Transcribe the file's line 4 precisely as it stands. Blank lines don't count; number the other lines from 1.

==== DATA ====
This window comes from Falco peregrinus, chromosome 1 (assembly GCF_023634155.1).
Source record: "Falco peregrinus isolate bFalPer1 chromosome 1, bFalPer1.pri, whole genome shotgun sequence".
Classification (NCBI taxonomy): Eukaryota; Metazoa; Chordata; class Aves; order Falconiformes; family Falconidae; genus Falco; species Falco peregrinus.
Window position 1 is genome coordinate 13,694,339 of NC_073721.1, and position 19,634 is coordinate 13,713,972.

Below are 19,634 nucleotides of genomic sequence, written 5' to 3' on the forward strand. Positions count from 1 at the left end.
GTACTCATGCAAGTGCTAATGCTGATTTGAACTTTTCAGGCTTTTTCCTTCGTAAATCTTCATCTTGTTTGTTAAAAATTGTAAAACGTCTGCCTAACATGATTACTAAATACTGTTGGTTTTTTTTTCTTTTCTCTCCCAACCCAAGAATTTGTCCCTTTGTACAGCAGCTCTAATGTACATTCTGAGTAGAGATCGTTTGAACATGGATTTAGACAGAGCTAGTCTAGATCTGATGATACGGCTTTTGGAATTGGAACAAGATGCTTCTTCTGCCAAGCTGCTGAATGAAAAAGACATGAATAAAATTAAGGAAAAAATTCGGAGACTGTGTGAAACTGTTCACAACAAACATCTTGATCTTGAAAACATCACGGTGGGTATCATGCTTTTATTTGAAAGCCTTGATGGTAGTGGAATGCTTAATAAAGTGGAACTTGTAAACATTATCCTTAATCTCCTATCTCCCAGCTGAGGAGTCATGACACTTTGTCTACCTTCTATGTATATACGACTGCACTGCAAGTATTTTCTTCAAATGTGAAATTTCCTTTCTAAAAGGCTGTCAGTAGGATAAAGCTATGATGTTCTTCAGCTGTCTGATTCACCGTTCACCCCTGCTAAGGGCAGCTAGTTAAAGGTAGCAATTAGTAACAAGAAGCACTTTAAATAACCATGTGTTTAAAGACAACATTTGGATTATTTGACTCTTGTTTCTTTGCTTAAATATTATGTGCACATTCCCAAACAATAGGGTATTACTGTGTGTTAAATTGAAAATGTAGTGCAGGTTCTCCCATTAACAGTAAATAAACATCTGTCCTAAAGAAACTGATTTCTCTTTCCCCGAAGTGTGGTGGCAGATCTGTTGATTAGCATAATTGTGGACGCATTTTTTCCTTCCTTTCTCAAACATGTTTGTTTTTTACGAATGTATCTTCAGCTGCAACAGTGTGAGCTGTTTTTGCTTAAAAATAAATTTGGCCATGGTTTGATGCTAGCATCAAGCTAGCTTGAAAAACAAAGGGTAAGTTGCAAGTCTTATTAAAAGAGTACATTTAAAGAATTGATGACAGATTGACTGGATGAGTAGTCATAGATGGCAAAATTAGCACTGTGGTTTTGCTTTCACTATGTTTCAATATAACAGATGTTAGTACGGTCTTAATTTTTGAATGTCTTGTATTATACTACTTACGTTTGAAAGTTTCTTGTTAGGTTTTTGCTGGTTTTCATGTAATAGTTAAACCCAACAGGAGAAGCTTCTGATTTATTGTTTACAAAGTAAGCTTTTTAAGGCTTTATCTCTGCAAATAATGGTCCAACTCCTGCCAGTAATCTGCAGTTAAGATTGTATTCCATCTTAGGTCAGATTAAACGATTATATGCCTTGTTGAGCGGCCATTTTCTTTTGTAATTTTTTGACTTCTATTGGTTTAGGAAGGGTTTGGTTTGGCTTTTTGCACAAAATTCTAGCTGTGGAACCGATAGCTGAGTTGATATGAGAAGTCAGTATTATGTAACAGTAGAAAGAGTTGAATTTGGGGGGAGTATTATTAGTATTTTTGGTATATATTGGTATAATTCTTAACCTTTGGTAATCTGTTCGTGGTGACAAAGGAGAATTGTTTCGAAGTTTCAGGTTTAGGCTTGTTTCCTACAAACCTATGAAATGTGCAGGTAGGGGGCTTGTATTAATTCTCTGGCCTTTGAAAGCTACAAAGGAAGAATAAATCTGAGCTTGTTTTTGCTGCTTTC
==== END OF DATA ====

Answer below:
Window position 1 is genome coordinate 13,694,339 of NC_073721.1, and position 19,634 is coordinate 13,713,972.